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Can breaks from sitting help people with type 1 to manage their blood sugars?

Project summary

Short, regular walks to break up sitting time can be good for our health. Dr Campbell wants to study if this can help people with type 1 diabetes manage their condition. He’ll compare what happens to people with type 1 diabetes’ blood sugar levels and other measures that are linked to risk of diabetes complications when then stay sitting for a prolonged time and when they take breaks from sitting with short walks. This could give people with type 1 a practical, simple way to help manage their diabetes and stay healthy.

Background to research

Sitting for long periods of time can be harmful to our health. That’s why it’s important to try to move more and break up sitting time.

Research has shown that taking short, frequent walks to break up sitting for long periods can help people with type 2 diabetes to lower their blood sugar levels. That’s because being active can increase the amount of glucose (sugar) used by your muscles and can help your body to use insulin more effectively.

Dr Campbell has previously found that the benefits of reducing time spent sitting on blood sugar levels are seen throughout the whole day, including at mealtimes and during the night, and that this can lower peoples’ risk of developing diabetes complications.

But researchers haven’t investigated yet if the same benefits are seen in people with type 1 diabetes, or checked if there could be any risks, like having more hypos.

Research aims

This study will assess the impact of breaking-up long periods of sitting with short frequent bouts of gentle walking on blood sugar levels and risk factors linked with diabetes complications in people with type 1 diabetes.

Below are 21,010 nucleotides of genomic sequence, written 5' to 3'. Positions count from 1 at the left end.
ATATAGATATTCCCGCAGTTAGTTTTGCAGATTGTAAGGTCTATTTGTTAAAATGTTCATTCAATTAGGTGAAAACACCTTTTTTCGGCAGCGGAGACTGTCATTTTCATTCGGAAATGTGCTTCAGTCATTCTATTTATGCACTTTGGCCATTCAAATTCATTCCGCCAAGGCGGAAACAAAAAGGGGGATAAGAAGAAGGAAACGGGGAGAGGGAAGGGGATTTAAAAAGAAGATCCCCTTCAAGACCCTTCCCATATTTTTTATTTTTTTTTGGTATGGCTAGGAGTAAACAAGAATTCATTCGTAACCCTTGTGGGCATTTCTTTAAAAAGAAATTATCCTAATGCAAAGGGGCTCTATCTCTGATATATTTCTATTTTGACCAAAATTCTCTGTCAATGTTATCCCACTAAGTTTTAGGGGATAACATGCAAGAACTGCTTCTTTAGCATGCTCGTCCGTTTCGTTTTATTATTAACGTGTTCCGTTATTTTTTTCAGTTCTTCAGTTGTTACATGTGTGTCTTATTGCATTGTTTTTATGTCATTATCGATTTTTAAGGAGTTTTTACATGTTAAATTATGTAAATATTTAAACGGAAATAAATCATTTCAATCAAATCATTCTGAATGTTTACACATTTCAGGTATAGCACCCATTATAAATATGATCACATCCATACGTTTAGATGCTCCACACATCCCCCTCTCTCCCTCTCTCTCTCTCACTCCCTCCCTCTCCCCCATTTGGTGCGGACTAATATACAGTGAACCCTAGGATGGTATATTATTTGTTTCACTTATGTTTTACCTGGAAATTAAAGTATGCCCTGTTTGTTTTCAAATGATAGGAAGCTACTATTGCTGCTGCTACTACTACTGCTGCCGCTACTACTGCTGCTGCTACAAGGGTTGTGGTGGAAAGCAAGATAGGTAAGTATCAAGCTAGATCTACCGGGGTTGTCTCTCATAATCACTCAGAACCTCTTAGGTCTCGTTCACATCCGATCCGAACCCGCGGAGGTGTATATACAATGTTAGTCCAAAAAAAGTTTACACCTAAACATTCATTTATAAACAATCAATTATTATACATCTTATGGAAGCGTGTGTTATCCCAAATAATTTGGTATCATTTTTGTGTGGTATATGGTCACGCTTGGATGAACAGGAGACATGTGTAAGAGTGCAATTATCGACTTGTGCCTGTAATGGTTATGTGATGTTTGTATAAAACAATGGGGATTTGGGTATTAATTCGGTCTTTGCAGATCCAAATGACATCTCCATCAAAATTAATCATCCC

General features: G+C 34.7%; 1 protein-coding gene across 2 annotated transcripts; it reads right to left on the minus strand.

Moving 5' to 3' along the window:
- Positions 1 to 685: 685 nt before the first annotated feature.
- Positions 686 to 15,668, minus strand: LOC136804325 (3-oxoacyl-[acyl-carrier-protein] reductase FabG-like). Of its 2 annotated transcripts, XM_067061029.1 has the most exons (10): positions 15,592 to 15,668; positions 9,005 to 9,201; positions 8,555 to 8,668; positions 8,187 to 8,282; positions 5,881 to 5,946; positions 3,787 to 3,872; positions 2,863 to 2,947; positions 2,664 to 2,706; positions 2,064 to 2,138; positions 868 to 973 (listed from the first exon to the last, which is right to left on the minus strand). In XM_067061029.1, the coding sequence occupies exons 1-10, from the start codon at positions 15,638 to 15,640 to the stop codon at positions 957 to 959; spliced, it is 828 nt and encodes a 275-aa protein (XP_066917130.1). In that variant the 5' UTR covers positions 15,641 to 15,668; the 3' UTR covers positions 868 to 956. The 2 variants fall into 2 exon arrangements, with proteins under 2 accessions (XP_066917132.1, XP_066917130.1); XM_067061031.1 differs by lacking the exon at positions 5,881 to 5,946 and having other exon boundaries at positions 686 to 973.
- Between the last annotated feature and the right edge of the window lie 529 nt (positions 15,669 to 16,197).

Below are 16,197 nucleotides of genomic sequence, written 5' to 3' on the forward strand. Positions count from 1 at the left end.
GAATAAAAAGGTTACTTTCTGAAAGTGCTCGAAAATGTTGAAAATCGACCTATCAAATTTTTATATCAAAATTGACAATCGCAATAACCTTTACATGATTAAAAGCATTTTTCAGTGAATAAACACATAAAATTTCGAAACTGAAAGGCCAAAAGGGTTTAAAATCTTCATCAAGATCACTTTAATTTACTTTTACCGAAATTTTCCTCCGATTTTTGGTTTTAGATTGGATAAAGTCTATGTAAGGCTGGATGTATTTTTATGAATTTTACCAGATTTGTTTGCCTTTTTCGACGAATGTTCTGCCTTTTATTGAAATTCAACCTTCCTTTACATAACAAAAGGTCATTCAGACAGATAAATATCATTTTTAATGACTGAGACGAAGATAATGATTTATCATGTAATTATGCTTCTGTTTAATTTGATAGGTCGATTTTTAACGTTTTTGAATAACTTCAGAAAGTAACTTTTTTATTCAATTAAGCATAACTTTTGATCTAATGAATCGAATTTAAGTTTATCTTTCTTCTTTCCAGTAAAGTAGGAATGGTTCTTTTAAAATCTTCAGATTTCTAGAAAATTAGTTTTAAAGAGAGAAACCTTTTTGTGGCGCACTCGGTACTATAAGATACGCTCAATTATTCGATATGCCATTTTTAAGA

Dr Campbell will recruit 32 people with type 1 diabetes. They’ll be asked to visit his lab and remain seated for around seven hours. One week later, they’ll visit again but this time break up their siting with frequent 3-minute bouts of walking.

At both visits the researchers will take hourly blood samples and will measure biological makers that have been linked with future diabetes complications. The participants will also wear continuous glucose monitors for 2 days before and 2 days after their lab visits, so that the researchers can track their blood sugar levels. Participants will be asked to keep their diet the same over each study period.

Potential benefit to people with diabetes

Being physically active when you have type 1 diabetes is important to stay healthy for longer, but it can be difficult to build into your daily life. This project will help us to understand whether making a simple practical change in lifestyle, by breaking-up sitting time with short, regular walks, can offer people with type 1 diabetes a way to improve their blood sugar levels and reduce their risk of future complications.

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